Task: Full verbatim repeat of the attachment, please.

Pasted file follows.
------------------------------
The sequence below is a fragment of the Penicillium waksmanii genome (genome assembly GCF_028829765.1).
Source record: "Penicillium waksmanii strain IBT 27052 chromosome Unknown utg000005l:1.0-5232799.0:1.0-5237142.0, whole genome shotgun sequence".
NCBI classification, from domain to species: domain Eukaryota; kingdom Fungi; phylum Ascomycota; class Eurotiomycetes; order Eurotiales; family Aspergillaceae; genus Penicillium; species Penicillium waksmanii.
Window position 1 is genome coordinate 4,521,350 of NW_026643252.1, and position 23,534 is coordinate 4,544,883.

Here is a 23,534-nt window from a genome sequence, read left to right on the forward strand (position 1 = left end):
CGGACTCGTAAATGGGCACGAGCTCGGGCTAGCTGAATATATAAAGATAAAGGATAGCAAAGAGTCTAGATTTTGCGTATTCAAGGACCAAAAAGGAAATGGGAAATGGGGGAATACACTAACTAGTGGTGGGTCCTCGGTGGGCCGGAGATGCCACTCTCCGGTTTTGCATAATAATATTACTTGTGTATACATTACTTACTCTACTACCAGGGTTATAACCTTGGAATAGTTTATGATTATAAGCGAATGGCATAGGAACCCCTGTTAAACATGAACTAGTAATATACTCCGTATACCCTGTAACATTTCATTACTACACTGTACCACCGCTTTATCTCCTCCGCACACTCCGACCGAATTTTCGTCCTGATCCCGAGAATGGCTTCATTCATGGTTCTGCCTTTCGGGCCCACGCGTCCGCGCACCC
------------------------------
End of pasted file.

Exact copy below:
The sequence below is a fragment of the Penicillium waksmanii genome (genome assembly GCF_028829765.1).
Source record: "Penicillium waksmanii strain IBT 27052 chromosome Unknown utg000005l:1.0-5232799.0:1.0-5237142.0, whole genome shotgun sequence".
NCBI classification, from domain to species: domain Eukaryota; kingdom Fungi; phylum Ascomycota; class Eurotiomycetes; order Eurotiales; family Aspergillaceae; genus Penicillium; species Penicillium waksmanii.
Window position 1 is genome coordinate 4,521,350 of NW_026643252.1, and position 23,534 is coordinate 4,544,883.

Here is a 23,534-nt window from a genome sequence, read left to right on the forward strand (position 1 = left end):
CGGACTCGTAAATGGGCACGAGCTCGGGCTAGCTGAATATATAAAGATAAAGGATAGCAAAGAGTCTAGATTTTGCGTATTCAAGGACCAAAAAGGAAATGGGAAATGGGGGAATACACTAACTAGTGGTGGGTCCTCGGTGGGCCGGAGATGCCACTCTCCGGTTTTGCATAATAATATTACTTGTGTATACATTACTTACTCTACTACCAGGGTTATAACCTTGGAATAGTTTATGATTATAAGCGAATGGCATAGGAACCCCTGTTAAACATGAACTAGTAATATACTCCGTATACCCTGTAACATTTCATTACTACACTGTACCACCGCTTTATCTCCTCCGCACACTCCGACCGAATTTTCGTCCTGATCCCGAGAATGGCTTCATTCATGGTTCTGCCTTTCGGGCCCACGCGTCCGCGCACCC